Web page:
Know Your Medal of Honor Recipients:
Private Jacob Swegheimer (US Army) received his Medal of Honor for his actions on May 22, 1863, at Vicksburg, Mississippi. His citation reads:
Gallantry in the charge of the "volunteer storming party."
Captain William D. Swenson (US Army) received his Medal of Honor for his actions on September 8, 2009, at Ganjgal, Kunar Province, Afghanistan. His citation reads:
For conspicuous gallantry and intrepidity at the risk of his life above and beyond the call of duty: Captain William D. Swenson distinguished himself by acts of gallantry and intrepidity at the risk of his life above and beyond the call of duty while serving as embedded advisor to the Afghan National Border Police, Task Force Phoenix, Combined Security Transition Command-Afghanistan in support of 1st Battalion, 32nd Infantry Regiment, 3rd Brigade Combat Team, 10th Mountain Division, during combat operations against an armed enemy in Kunar Province, Afghanistan on September 8, 2009. On that morning, more than 60 well-armed, well-positioned enemy fighters ambushed Captain Swenson's combat team as it moved on foot into the village of Ganjgal for a meeting with village elders. As the enemy unleashed a barrage of rocket-propelled grenade, mortar and machine gun fire, Captain Swenson immediately returned fire and coordinated and directed the response of his Afghan Border Police, while simultaneously calling in suppressive artillery fire and aviation support. After the enemy effectively flanked Coalition Forces, Captain Swenson repeatedly called for smoke to cover the withdrawal of the forward elements. Surrounded on three sides by enemy forces inflicting effective and accurate fire, Captain Swenson coordinated air assets, indirect fire support and medical evacuation helicopter support to allow for the evacuation of the wounded. Captain Swenson ignored enemy radio transmissions demanding surrender and maneuvered uncovered to render medical aid to a wounded fellow soldier. Captain Swenson stopped administering aid long enough to throw a grenade at approaching enemy forces, before assisting with moving the soldier for air evacuation. With complete disregard for his own safety, Captain Swenson unhesitatingly led a team in an unarmored vehicle into the kill zone, exposing himself to enemy fire on at least two occasions, to recover the wounded and search for four missing comrades. After using aviation support to mark locations of fallen and wounded comrades, it became clear that ground recovery of the fallen was required due to heavy enemy fire on helicopter landing zones. Captain Swenson’s team returned to the kill zone another time in a Humvee. Captain Swenson voluntarily exited the vehicle, exposing himself to enemy fire, to locate and recover three fallen Marines and one fallen Navy corpsman. His exceptional leadership and stout resistance against the enemy during six hours of continuous fighting rallied his teammates and effectively disrupted the enemy's assault. Captain William D. Swenson's extraordinary heroism and selflessness above and beyond the call of duty are in keeping with the highest traditions of military service and reflect great credit upon himself, Task Force Phoenix, 1st Battalion, 32nd Infantry Regiment, 3rd Brigade Combat Team, 10th Mountain Division and the United States Army.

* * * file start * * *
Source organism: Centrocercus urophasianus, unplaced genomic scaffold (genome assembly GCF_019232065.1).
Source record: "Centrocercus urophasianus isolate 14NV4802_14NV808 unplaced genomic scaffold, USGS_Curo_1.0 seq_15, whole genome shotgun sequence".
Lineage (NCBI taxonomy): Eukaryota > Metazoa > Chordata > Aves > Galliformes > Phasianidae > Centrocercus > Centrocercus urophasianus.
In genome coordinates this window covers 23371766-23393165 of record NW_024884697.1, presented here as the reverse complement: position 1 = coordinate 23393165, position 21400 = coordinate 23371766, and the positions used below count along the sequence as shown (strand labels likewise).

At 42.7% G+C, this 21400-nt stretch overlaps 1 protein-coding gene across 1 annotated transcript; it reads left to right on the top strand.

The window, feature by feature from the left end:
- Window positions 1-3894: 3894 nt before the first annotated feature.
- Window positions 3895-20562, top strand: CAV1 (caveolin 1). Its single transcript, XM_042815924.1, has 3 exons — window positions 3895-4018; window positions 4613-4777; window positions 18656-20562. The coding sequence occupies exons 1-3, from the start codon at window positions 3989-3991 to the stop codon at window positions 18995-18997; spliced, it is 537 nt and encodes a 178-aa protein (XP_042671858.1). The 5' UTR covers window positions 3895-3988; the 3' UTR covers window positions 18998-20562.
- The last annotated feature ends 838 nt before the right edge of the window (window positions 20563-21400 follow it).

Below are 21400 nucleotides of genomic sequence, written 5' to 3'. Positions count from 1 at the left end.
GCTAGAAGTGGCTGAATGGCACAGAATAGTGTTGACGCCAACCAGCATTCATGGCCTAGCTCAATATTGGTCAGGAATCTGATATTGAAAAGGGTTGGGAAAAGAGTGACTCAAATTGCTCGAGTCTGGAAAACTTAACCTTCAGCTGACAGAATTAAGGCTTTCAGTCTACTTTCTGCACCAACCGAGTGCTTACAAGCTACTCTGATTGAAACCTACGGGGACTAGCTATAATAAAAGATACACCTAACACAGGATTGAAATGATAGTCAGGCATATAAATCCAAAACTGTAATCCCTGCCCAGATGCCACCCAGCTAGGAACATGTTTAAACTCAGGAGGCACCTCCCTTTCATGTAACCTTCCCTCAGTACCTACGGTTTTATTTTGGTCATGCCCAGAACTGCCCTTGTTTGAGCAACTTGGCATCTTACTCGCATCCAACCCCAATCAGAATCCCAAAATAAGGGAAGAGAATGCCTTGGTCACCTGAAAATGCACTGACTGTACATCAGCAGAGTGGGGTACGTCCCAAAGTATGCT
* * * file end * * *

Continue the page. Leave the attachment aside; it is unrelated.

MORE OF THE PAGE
First Lieutenant James Elms Swett (US Marine Corps) received his Medal of Honor for his actions on April 7, 1943, in the Solomon Islands area. His citation reads:
For extraordinary heroism and personal valor above and beyond the call of duty, as division leader of Marine Fighting Squadron 221 with Marine Aircraft Group 12, 1st Marine Aircraft Wing, in action against enemy Japanese aerial forces in the Solomons Islands area, 7 April 1943. In a daring flight to intercept a wave of 150 Japanese planes, 1st Lt. Swett unhesitatingly hurled his 4-plane division into action against a formation of 15 enemy bombers and personally exploded 3 hostile planes in midair with accurate and deadly fire during his dive. Although separated from his division while clearing the heavy concentration of antiaircraft fire, he boldly attacked 6 enemy bombers, engaged the first 4 in turn and, unaided, shot down all in flames. Exhausting his ammunition as he closed the fifth Japanese bomber, he relentlessly drove his attack against terrific opposition which partially disabled his engine, shattered the windscreen and slashed his face. In spite of this, he brought his battered plane down with skillful precision in the water off Tulagi without further injury. The superb airmanship and tenacious fighting spirit which enabled 1st Lt. Swett to destroy 7 enemy bombers in a single flight were in keeping with the highest traditions of the U.S. Naval Service.
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The I’m just sayin… Hymn of the Week
When We All Get To Heaven
Eliza Hewitt wrote this wonderful song in the late 1800’s while in bed with a painful spinal problem. I love listening to Brad Paisley and Alan Jackson’s versions of this song. It’s a nice reminder, I think, that death is not final.
Sing the wondrous love of Jesus,
Sing His mercy and His grace;
In the mansions bright and blessed
He’ll prepare for us a place.
When we all get to heaven,
What a day of rejoicing that will be!
When we all see Jesus,
We’ll sing and shout the victory!
While we walk the pilgrim pathway,
Clouds will overspread the sky;
But when trav’ling days are over,
Not a shadow, not a sigh.
Let us then be true and faithful,
Trusting, serving every day;
Just one glimpse of Him in glory
Will the toils of life repay.
Onward to the prize before us!
Soon His beauty we’ll behold;
Soon the pearly gates will open;
We shall tread the streets of gold.
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